Gov. Gavin Newsom spoke powerfully about California’s homelessness crisis during his Wednesday stop in Fresno, saying “Enough is enough. We got to own this. We got to meet this moment.”

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But, in addition to fulfilling the moral imperative of giving people a hand up, the governor has powerful political reasons to act.

Homelessness is the No. 1 issue facing the governor and the Legislature, according to the latest poll from the Public Policy Institute of California. In addition, his approval rating is barely above water at 51%.

To his credit, Newsom earmarked $1 billion in new homeless funding in his proposed budget before the poll’s release. Now his hurdle is delivering positive results.

Portrait of PPIC president/CEO Mark Baldassare

“I don’t think (homelessness is) something that’s coming up because they’re reading about it or because the president has tweeted about. It’s on people’s minds because they’re seeing it in their daily lives.”Mark Baldassare, president/CEO of the Public Policy Institute of California

Homelessness Is Top of Mind for Voters

In the poll, 23% of likely voters identified homelessness as the state’s biggest challenge.

A year ago, 7% of likely voters cited it as their biggest concern. And, in 2015, just 2% of adults said it was a top priority.

“Homelessness is frequently mentioned as the most important issue for the governor and Legislature to work on in 2020 across the state’s regional, demographic, and political groups,” said Mark Baldassare, the PPIC’s president and CEO.

President Trump’s frequent criticism of California’s failure to stem the tide of people living on the streets likely has intensified the demand for solutions. Indeed, 28% of Republicans polled by the PPIC say reducing the homeless ranks is job one.

But Baldasarre told CalMatters, “I don’t think (homelessness is) something that’s coming up because they’re reading about it or because the president has tweeted about. It’s on people’s minds because they’re seeing it in their daily lives.”

The facts bear out Baldasarre’s analysis.

Last month, the Department of Housing and Urban Development reported a 2.7% increase in the nation’s homeless population driven by a spike in California. In fact, HUD attributed the national increase “entirely” to a 16.4% increase in California.

Mayoral Candidates Say Homelessness Is Fresno’s Top Challenge

The two leading candidates in the 2020 Fresno mayoral race concur with Baldasarre’s assessment. Though they disagreed on the solutions, both Jerry Dyer and Andrew Janz cited homelessness as the city’s biggest challenge in a recent GV Wire forum.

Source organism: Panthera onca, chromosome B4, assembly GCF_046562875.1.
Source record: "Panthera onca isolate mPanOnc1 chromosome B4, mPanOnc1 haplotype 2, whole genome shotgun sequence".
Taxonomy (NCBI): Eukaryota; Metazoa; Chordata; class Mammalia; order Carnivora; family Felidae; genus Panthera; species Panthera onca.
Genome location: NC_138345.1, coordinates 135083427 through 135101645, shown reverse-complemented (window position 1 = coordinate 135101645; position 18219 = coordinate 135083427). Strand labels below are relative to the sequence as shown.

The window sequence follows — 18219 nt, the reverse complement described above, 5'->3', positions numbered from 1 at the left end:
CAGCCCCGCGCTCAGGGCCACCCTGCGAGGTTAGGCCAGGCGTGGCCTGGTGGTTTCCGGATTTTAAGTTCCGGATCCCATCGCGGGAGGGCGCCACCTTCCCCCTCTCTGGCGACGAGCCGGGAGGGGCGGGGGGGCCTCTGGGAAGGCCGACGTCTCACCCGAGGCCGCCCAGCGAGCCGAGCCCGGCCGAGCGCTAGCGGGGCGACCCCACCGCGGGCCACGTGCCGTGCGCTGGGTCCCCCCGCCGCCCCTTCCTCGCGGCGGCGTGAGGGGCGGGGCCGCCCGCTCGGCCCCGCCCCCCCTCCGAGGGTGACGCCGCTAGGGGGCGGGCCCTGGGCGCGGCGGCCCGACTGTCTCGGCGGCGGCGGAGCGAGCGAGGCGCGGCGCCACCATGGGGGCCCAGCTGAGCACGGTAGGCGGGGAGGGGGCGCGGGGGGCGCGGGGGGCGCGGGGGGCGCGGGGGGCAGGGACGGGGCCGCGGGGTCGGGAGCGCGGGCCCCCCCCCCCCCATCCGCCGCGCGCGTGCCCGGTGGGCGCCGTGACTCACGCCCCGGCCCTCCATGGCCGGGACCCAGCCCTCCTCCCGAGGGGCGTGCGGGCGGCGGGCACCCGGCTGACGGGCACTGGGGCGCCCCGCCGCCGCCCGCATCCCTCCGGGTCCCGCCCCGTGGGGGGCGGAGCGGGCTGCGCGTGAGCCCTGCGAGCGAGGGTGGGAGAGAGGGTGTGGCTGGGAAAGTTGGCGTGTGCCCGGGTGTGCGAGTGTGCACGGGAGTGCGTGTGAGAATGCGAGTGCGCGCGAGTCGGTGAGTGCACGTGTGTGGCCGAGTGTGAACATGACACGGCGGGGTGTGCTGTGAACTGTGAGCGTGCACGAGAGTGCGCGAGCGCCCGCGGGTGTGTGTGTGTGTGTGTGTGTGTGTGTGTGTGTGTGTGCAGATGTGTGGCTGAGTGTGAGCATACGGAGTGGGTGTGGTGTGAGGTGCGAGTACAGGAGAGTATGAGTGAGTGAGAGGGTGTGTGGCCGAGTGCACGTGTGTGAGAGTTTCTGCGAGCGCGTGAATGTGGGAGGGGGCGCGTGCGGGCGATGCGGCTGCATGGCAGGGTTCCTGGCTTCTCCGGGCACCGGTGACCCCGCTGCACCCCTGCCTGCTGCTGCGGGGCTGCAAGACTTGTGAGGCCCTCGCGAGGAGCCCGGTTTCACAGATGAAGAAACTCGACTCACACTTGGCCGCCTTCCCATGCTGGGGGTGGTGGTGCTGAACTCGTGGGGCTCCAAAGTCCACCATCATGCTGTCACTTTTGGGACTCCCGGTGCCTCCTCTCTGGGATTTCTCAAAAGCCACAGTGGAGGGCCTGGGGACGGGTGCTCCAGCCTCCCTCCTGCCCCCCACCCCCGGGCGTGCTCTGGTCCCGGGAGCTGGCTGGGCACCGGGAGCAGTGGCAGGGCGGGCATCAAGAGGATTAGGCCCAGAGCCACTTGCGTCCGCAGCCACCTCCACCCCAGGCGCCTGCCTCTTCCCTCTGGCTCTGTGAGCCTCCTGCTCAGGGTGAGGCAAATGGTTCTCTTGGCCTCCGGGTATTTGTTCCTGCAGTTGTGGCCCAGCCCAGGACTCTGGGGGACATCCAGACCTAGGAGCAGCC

According to last year’s point-in-time count, there were 1,152 homeless people in Fresno, and about 300 more living in shelters. That was a 23% rise from 2018. This year’s point-in-time homeless count is coming up on Tuesday, Jan. 28.

Watch: Gov. Newsom Talks About Homelessness

4 Responses

  1. Monadnock Man

    The homeless problem is a creation of seriously flawed progressive, liberal policies where taxpayer funds were authorized without a vote from the extremely overburdened (very few remaining) CA taxpayers.

    Notwithstanding, it is critical that feel good freebie legislation never again bypass legislative action. Future legislation is not enacted without an in-depth, comprehensive unintended consequences paradigm VETTING, emphasis on VETTING!!!!!

    When Sacramento passes over 900 pieces of nonsensical laws annually for the last 4-decades, you achieve over 36,000 massive disasters of confusion and loss of clarity. Without question, CA is a master in this paradigm.

    The very reason CA is approaching a total funded and unfunded debt of 2-trillion taxpayer dollars that is unsustainable no matter how the gov couches it! It is the direct result of incompetence on the Capital Mall controlled by how I enrich their fortune(s) first attitude for the vast majority of politicos on both sides of the aisle!

    Although the Forbes’ article link is 2-years old, it is still timely with a detailed, definitive analysis of CA financial morass.

    Two solutions bring back a validated mental health system and stop rewarding without a direct outcome for receiving taxpayer funds.

    • Doug REID

      Thanks for the link. And I agree with you, when you conclude that failed policies, and abandoned responsibilities, have lead to this deplorable condition. And the governor and his minions offer us “more of the same.” “Throw some money at it. And don’t prosecute criminal behavior.”


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